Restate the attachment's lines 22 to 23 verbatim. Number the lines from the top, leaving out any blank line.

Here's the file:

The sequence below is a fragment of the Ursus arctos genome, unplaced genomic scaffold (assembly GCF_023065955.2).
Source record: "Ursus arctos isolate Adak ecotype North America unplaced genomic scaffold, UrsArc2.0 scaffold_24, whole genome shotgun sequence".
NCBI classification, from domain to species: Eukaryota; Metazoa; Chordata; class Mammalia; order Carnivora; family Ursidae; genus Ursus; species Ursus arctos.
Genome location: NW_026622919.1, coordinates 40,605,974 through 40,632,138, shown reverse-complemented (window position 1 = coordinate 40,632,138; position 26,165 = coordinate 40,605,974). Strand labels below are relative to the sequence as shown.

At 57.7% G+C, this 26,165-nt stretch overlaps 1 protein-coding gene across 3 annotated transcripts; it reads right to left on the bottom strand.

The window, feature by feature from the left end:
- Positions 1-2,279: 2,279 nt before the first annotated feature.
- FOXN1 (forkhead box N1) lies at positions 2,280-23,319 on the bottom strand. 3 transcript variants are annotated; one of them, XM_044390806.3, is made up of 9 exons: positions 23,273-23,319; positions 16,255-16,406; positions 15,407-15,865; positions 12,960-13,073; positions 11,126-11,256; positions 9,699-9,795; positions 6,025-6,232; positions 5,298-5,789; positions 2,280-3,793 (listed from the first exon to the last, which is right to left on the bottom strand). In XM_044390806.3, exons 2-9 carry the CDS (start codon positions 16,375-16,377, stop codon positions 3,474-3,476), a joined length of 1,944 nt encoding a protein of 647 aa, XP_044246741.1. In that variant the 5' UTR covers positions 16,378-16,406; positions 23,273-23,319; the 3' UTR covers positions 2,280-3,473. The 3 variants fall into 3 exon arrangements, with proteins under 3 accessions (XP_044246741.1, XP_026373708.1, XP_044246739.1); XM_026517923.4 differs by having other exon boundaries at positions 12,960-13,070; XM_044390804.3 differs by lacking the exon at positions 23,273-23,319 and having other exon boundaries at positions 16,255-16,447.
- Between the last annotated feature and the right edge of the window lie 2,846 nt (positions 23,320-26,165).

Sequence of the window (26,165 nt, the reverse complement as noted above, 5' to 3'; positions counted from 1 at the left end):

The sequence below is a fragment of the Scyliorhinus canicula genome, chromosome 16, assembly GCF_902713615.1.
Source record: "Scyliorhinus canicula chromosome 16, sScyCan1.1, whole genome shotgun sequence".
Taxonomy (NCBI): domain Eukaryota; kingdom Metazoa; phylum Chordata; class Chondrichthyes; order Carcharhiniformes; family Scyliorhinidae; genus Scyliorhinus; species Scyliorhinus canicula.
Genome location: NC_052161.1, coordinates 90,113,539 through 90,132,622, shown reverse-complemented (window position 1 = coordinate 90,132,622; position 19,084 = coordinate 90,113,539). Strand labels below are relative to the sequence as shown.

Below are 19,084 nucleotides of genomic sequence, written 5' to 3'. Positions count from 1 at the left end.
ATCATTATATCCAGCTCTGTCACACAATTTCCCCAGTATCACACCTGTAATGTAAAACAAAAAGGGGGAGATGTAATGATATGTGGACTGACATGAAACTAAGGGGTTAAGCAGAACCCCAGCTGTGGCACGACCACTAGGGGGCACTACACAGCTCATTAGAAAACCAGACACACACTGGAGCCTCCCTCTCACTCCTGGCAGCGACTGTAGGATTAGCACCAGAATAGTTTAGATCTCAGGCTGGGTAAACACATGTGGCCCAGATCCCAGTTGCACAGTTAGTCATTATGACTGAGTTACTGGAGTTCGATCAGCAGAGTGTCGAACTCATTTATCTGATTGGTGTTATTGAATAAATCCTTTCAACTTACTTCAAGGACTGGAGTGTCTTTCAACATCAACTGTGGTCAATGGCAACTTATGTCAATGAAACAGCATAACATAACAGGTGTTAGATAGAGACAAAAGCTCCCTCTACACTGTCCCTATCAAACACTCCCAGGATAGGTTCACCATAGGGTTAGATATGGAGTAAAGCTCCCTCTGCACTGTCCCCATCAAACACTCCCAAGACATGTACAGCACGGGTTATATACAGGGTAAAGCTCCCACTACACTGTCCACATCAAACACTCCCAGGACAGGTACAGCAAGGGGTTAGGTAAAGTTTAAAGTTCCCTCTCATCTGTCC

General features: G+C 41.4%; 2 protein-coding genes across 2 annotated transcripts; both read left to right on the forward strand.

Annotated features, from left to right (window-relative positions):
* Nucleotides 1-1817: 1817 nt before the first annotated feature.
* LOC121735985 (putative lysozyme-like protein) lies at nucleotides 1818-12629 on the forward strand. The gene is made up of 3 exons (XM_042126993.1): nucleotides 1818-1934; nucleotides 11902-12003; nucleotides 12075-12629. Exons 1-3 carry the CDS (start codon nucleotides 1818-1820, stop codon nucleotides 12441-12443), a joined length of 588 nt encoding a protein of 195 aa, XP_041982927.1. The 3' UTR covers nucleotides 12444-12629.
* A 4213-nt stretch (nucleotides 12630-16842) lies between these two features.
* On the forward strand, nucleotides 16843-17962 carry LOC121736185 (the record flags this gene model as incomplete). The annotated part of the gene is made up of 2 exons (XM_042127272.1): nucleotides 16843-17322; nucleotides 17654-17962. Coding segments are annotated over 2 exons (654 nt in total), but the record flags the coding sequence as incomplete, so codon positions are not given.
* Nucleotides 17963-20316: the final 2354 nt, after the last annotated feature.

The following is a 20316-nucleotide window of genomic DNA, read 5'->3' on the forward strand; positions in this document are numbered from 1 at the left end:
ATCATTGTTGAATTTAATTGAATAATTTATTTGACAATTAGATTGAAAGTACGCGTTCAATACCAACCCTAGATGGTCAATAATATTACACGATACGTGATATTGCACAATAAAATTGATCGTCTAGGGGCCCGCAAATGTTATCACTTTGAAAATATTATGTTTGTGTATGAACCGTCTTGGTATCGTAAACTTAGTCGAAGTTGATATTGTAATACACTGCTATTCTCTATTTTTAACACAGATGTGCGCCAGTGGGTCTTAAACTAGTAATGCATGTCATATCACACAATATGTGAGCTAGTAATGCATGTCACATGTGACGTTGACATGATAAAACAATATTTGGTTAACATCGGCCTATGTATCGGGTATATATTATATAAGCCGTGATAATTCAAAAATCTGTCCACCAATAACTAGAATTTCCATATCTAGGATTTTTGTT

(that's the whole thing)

* On the forward strand, nucleotides 16843-17962 carry LOC121736185 (the record flags this gene model as incomplete). The annotated part of the gene is made up of 2 exons (XM_042127272.1): nucleotides 16843-17322; nucleotides 17654-17962. Coding segments are annotated over 2 exons (654 nt in total), but the record flags the coding sequence as incomplete, so codon positions are not given.
* Nucleotides 17963-20316: the final 2354 nt, after the last annotated feature.